NotesFAQContact Us
Search Tips
ERIC Number: ED514679
Record Type: Non-Journal
Publication Date: 2010
Pages: 155
Abstractor: As Provided
Reference Count: N/A
ISBN: ISBN-978-1-1097-1171-4
Registered Nurse Persistence in Baccalaureate Education
Krov, Kathleen Nadler
ProQuest LLC, Ph.D. Dissertation, Walden University
There is a need to increase the number of baccalaureate prepared registered nurses to safely meet the complex healthcare needs of citizens of the United States. Since there is no research on the characteristics of registered nurse students persisting in baccalaureate education, this quantitative descriptive case study was designed to identify the characteristics of registered nurses who complete their baccalaureate degree in nursing based on the theoretical model of adaptation. The overarching research question examined the characteristics of self efficacy, adaptation, motivation, grit, and/or hope for practicing registered nurses completing the Bachelor of Science Degree in Nursing (BSN). A census of the population of 159 senior students in BSN completion programs for registered nurses in two northeastern U.S. states yielded 47 responses. The Motivated Strategies for Learning Questionnaire (MSLQ), Hope (H) scale, and Grit (G) scale were distributed via Internet. Respondents were associate degree graduates, employed full-time, enrolled part-time in baccalaureate education, and were seeking the degree to provide better care for their patients. Data from the MSLQ, H, and G scales were integrated into a descriptive profile of factors related to persistence toward the BSN degree. This profile emphasized MSLQ dimensions of self efficacy, effort regulation, task value, intrinsic goal orientation as well as time and study; the prevalent contribution of hope expressed across the components of the H scale; and the consistency of interest component of the G scale. The study contributes to positive social change by identifying core factors perceived as maintaining persistence among BSN students. In turn, this information can be used to define improvements in current curriculum and programs, and to guide more effective ways of supporting nurses who pursue further education. [The dissertation citations contained here are published with the permission of ProQuest LLC. Further reproduction is prohibited without permission. Copies of dissertations may be obtained by Telephone (800) 1-800-521-0600. Web page:]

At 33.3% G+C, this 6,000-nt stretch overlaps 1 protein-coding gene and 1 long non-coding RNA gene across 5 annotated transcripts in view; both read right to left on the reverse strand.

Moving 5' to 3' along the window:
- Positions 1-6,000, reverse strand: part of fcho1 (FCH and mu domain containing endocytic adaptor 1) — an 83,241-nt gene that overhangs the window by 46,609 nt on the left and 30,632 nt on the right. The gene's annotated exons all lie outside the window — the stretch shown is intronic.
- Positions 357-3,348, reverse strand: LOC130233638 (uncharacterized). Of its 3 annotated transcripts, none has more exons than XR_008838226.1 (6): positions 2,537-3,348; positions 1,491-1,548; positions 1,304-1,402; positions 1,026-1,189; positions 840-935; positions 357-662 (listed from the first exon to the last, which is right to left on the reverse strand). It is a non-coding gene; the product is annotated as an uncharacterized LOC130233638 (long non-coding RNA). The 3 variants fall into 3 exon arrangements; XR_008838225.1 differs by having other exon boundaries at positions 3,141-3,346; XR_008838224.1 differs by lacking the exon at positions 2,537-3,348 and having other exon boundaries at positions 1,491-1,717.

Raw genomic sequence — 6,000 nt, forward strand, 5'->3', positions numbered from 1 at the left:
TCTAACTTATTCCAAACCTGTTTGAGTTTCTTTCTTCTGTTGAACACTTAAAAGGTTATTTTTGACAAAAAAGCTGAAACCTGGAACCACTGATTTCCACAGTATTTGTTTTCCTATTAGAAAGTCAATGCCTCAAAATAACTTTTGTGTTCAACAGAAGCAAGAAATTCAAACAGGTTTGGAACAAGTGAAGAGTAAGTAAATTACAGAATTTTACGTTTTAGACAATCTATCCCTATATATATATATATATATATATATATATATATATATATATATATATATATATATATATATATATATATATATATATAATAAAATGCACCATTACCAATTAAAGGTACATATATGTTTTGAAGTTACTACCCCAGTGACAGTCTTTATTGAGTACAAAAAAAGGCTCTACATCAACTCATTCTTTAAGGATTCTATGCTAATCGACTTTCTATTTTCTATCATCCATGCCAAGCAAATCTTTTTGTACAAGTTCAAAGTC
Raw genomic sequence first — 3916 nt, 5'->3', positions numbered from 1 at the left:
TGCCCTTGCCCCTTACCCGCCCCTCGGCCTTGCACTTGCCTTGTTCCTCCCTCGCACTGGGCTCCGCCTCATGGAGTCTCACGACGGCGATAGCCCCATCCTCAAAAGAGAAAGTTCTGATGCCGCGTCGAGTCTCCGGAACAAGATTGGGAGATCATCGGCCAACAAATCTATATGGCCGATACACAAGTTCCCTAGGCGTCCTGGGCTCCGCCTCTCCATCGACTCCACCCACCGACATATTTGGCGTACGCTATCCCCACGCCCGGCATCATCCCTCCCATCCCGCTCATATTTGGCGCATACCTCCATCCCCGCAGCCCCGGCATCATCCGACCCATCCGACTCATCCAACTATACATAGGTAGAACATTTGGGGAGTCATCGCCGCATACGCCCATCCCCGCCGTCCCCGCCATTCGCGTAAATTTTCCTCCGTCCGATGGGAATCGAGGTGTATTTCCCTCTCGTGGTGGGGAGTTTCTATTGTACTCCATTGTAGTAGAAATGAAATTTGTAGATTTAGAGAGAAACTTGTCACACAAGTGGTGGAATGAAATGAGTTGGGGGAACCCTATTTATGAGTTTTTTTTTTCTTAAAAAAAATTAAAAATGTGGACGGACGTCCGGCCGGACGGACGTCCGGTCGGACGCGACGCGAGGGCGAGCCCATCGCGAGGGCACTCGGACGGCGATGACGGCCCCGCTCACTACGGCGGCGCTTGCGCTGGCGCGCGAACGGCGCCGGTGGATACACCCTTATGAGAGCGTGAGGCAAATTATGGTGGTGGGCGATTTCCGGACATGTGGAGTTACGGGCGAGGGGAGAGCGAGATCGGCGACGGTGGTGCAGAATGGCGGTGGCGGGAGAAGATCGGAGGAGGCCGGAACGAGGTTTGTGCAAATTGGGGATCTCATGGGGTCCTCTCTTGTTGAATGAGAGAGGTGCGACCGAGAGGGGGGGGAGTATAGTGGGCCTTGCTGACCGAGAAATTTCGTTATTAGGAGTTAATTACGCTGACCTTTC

ProQuest LLC. 789 East Eisenhower Parkway, P.O. Box 1346, Ann Arbor, MI 48106. Tel: 800-521-0600; Web site:
Publication Type: Dissertations/Theses - Doctoral Dissertations
Education Level: Higher Education; Postsecondary Education
Audience: N/A
Language: English
Sponsor: N/A
Authoring Institution: N/A
Identifiers - Location: United States
Identifiers - Assessments and Surveys: Motivated Strategies for Learning Questionnaire